I have never let my schooling interfere with my education – Mark Twain
“Automate all the things” has become a common battle cry heard when discussing software testing. Those who follow that banner will often support it with claims of improved ROI, faster deployment times, and lower personnel costs. In an idealized situation, this would all be true, but reality rarely deals in Utopian terms.
As a developer turned tester, I recognize the importance of good testing practices and thorough test coverage for producing a quality product. As applications become more complex, the possibly of introducing bugs into a seemingly unrelated module increases. Granted that this becomes less likely when using well-planned and executed architecture, but I have found few developers that have had the fortune to never deal with legacy systems (usually some of the most intricate and fragile balls of mud known to man). Since it is always better to err on the side of caution, someone needs to makes sure that new features are working as expected and that the rest of the system is also functioning as it should. Enter the manual testers.
Management teams often consider their developers to be too precious of a resource to have them spend time testing applications and instead bring in the “QA Team”. This team of typically less technical employees is usually charged with reviewing and verifying all of the functionality in the application prior to release. While this sounds reasonable at first glance, QA typically gets the application two days before release because development ran into snags or was given a short deadline that would look better at the quarterly meeting. This means that if the company intends to actually get the testing done, the number of testers required becomes a payroll issue. The alternative to this is to automate all of the tests and thus reduce many salaries to a smaller team of developers (wait, aren’t they a precious resource?). The problem with this strategy is that it is usually implemented with the concept of a “one-time cost”, which is rarely the case. In fact, the only successful automation efforts are those that take into account that tests will require regular maintenance to remain current with the applications.
Another issue with the “Automate Everything” concept is that there are things that can be tested manually more efficiently. Computers may work faster than human employees, but they are either slower to adjust to changes or require a significant amount of time and expense to develop. With this in mind, it becomes obvious that the best strategy for ensuring quality is to develop a team with the skills and authority to implement a blended solution.
In my experience, a team that will produce the most successful results is cross-functional and aligned towards a common goal. Bear with me if that sounded like a case of jargon dropping, it wasn’t. In order to keep the focus narrow I will focus on the developers and QA. This team doesn’t deal in hand-offs between members. Instead, they share the the whole cycle. Many testers may not understand the code that resides within the bowels of the program, but they do know what it is expected to do. It is their job to provide this insight to the developers prior to development to reduce the chances of the finished product diverging from the expected one. Armed with the knowledge of what is expected, the developers should implement appropriate unit tests while writing the new features to make sure that each portion of the application performs as expected. On the other end of the development cycle, the testers are charged with confirming the functionality prior to release.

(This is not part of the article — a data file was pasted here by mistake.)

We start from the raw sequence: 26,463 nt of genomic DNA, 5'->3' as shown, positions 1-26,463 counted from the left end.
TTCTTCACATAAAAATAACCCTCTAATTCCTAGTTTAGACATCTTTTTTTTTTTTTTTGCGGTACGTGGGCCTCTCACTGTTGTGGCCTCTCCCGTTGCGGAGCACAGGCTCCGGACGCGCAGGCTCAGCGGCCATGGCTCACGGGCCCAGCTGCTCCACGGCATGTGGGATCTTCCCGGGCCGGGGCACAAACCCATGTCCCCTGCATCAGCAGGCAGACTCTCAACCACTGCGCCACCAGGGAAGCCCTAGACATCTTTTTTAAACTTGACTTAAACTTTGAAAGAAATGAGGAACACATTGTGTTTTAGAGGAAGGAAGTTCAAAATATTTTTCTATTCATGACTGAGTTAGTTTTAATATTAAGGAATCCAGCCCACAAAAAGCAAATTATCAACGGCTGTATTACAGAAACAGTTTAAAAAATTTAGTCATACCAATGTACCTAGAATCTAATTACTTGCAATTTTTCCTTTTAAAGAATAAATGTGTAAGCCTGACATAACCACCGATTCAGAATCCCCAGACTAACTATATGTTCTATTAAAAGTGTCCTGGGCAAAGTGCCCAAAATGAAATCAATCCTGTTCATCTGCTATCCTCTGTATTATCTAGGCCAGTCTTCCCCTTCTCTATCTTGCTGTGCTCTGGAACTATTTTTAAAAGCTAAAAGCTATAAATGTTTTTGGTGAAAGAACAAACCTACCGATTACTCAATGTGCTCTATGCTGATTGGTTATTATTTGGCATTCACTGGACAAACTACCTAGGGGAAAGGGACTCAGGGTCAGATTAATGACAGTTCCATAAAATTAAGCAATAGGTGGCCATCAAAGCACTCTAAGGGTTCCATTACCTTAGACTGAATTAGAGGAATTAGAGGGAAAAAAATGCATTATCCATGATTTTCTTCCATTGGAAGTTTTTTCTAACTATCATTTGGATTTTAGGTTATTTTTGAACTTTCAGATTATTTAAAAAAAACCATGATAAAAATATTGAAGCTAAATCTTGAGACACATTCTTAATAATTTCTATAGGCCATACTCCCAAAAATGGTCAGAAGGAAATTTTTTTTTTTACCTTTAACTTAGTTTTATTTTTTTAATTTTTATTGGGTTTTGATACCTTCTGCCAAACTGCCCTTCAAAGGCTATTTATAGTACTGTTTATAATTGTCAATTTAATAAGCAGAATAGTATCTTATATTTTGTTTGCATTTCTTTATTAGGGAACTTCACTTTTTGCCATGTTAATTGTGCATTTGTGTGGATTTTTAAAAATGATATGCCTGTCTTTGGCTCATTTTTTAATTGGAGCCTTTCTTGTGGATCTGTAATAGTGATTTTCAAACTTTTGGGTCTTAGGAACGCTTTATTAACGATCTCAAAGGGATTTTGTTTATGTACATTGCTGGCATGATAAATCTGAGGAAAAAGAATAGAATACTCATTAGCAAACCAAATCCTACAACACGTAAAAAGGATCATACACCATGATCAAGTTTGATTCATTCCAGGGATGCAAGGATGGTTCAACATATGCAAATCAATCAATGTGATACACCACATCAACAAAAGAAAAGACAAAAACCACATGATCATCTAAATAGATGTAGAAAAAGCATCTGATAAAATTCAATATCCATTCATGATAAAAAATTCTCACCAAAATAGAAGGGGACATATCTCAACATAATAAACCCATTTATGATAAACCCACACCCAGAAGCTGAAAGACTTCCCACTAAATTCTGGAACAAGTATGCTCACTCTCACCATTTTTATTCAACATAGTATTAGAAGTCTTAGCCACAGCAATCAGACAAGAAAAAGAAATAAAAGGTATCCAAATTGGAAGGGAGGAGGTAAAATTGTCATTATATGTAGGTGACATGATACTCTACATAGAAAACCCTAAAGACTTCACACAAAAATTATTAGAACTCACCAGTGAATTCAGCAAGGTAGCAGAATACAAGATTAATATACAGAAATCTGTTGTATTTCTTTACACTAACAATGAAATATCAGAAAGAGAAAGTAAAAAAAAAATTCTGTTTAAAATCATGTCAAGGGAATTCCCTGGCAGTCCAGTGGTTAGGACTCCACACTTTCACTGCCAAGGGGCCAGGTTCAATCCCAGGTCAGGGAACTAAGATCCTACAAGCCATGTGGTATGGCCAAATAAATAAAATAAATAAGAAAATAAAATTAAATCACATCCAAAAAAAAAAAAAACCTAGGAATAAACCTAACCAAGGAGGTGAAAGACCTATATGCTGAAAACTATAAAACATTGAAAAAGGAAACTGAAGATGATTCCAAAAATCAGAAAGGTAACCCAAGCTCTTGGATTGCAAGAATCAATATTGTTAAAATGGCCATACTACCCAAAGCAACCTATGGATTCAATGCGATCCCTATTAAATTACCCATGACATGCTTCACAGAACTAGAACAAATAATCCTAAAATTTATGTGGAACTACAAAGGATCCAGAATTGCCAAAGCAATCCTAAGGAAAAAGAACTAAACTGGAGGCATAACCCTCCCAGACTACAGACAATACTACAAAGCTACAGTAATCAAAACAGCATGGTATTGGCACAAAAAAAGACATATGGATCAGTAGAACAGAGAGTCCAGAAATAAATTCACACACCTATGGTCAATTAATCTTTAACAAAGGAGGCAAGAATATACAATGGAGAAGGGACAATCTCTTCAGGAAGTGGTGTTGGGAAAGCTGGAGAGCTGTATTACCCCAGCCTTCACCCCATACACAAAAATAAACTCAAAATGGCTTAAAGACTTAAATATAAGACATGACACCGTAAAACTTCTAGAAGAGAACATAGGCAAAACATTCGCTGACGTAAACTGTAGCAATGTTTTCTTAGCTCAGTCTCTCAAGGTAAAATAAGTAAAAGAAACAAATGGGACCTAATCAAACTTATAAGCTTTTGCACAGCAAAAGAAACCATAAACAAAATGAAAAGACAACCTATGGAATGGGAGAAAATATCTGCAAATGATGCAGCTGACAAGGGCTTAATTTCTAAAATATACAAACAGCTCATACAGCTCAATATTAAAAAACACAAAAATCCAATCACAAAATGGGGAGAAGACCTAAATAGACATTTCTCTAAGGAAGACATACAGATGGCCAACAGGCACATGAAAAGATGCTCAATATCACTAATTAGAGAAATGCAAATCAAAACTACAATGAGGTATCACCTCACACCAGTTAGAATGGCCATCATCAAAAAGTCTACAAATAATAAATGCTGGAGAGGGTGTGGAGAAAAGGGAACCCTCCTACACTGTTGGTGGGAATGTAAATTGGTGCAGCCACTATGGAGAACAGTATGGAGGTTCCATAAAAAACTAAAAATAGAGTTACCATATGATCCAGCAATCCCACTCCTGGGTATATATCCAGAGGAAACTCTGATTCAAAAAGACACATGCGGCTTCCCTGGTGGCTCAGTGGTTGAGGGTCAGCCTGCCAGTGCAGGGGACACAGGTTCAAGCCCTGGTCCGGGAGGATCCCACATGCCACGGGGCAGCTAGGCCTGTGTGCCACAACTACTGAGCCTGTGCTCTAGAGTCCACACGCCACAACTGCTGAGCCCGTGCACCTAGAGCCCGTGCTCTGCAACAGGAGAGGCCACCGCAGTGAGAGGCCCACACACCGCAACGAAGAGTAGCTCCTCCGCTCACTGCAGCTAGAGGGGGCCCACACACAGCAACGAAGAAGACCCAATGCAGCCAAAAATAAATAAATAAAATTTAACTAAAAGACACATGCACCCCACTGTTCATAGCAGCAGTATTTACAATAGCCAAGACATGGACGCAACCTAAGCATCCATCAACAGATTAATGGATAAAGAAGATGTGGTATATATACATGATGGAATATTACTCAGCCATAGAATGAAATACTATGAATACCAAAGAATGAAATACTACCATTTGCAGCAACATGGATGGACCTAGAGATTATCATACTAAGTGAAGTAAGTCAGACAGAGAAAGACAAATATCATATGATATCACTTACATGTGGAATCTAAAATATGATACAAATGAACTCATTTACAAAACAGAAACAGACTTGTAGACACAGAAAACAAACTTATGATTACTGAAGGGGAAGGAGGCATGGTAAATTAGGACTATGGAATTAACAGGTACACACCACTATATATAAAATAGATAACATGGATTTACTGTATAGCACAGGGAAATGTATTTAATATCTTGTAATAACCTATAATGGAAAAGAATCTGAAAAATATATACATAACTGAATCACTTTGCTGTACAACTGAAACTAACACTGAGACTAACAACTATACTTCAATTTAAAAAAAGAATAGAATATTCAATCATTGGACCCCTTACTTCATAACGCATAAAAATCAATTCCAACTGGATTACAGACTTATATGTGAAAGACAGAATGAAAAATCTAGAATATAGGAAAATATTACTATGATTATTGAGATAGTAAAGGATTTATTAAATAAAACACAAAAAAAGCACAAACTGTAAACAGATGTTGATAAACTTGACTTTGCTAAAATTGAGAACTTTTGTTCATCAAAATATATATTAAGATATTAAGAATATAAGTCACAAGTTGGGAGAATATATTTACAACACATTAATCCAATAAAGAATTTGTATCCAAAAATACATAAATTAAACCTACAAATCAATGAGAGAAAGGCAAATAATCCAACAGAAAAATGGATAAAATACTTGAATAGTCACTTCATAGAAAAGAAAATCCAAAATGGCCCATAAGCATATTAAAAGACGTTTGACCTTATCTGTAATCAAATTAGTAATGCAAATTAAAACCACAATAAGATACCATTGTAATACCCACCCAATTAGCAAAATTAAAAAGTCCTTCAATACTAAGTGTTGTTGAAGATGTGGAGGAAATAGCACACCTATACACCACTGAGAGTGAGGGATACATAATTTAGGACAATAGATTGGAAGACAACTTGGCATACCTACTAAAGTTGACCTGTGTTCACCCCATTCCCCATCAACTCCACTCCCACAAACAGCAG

Ok, you are probably wondering what happened to the automation portion or you think that it was dumped solely onto the developers. You would be wrong. Unit and integration testing are important and should be done as part of development, but they may not cover the full spectrum of tests and requirements. Burdening the development team with writing regression suites would bring them to a crawl in regards to producing new features. Likewise, manual testers will rarely be able to complete such tests within deadlines and would probably be bored to tears performing such tedious tasks repeatedly. This is the proper place for automation.
A good automation strategy identifies the tests that provide the most benefit to the organization that can also be reasonably automated. Scripting a test that accesses the UI and clicks on every button on the screen is a waste of resources. The only thing this test catches is a lazy developer that didn’t even check to see if his code worked. While it can be argued that there is value there, I think such an issue would show itself in other ways. Better automation candidates would be the main business process flows through the application because they are usually time consuming to be done manually and will cover the majority of the applications uses. Having these paths automated will not only save time, but will free the manual testers to explore fringe cases and usability considerations, which machines either don’t do well or would offer little ROI from.